Inbred female BALB/c mice (6–8 weeks old, 20 ± 2 g) were obtained from the animal house facility of Interdisciplinary Biotechnology Unit, AMU. The animals were acclimatized for 10 days under standard husbandry conditions at room temperature (22°C ± 3°C), relative humidity (65% ± 10%), and a 12-hour light/dark cycle. They were allowed free access to standard dry pellet diet and water ad libitum under strict hygienic conditions. Animals were anesthetized with ketamine (100 mg/kg body weight) in combination with xylazine (5 mg/kg body weight) intramuscularly prior to sacrifice. All the procedures used in the study were reviewed and approved by the Institutional Animal Ethics Committee (Reg No: 332/2001/CPCSEA) as per the recommendations of the Committee for the Purpose of Control and Supervision of Experiments on Animals (India).
L. monocytogenes (15313) was procured from ATCC (American Type Culture Collection, Manassas, VA). Bacteria were grown on brain heart infusion (BHI) broth (Sigma-Aldrich) overnight at 37°C. The bacteria were enumerated using McFarland’s standard method (0.5) by taking the optical density (OD590) (0.1 OD590 = 1.5 × 109 colony forming units [CFU]/mL).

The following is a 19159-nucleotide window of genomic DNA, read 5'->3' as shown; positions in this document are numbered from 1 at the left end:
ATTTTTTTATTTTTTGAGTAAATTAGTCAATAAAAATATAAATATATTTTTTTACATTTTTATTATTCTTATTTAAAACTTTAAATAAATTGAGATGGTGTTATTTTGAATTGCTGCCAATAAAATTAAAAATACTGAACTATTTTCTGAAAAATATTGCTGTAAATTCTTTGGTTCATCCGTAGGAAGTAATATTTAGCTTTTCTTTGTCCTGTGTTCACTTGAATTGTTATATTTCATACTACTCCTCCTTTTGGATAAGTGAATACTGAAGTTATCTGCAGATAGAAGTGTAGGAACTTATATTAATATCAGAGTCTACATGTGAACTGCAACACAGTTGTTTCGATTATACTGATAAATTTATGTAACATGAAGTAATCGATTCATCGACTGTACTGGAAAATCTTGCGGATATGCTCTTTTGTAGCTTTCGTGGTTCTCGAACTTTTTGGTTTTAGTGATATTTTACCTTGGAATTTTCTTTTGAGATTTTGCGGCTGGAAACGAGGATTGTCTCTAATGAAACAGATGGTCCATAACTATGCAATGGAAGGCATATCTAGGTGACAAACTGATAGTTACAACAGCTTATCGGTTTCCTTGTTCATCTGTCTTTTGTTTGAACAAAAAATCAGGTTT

The cells were cultured in Brain Heart Infusion (BHI) broth for 48 hours. Thereafter, the culture supernatant was collected by centrifugation at 10,000 g for 10 minutes followed by filtration through 0.22 μm filters (Millipore, Billerica, MA). The secretory proteins were allowed to precipitate by overnight treatment of filtrate with 80% ammonium sulfate at 4°C. The precipitated protein (pellet) was collected after centrifugation at 10,000 g for 10 minutes and was resuspended in 40 mM phosphate buffer supplemented with 150 mM sodium chloride (NaCl) to obtain protein solution. Further vigorous dialysis was done to remove any media content from secretory proteins, which were lyophilized and stored for further use. Remaining supernatant was considered to be SAgs-depleted media and used as control in pilot studies. Proteins were subjected to 10% SDS-PAGE and stained with Coomassie Brilliant Blue R-250 dye (Imperial Chemical Industries, London, UK).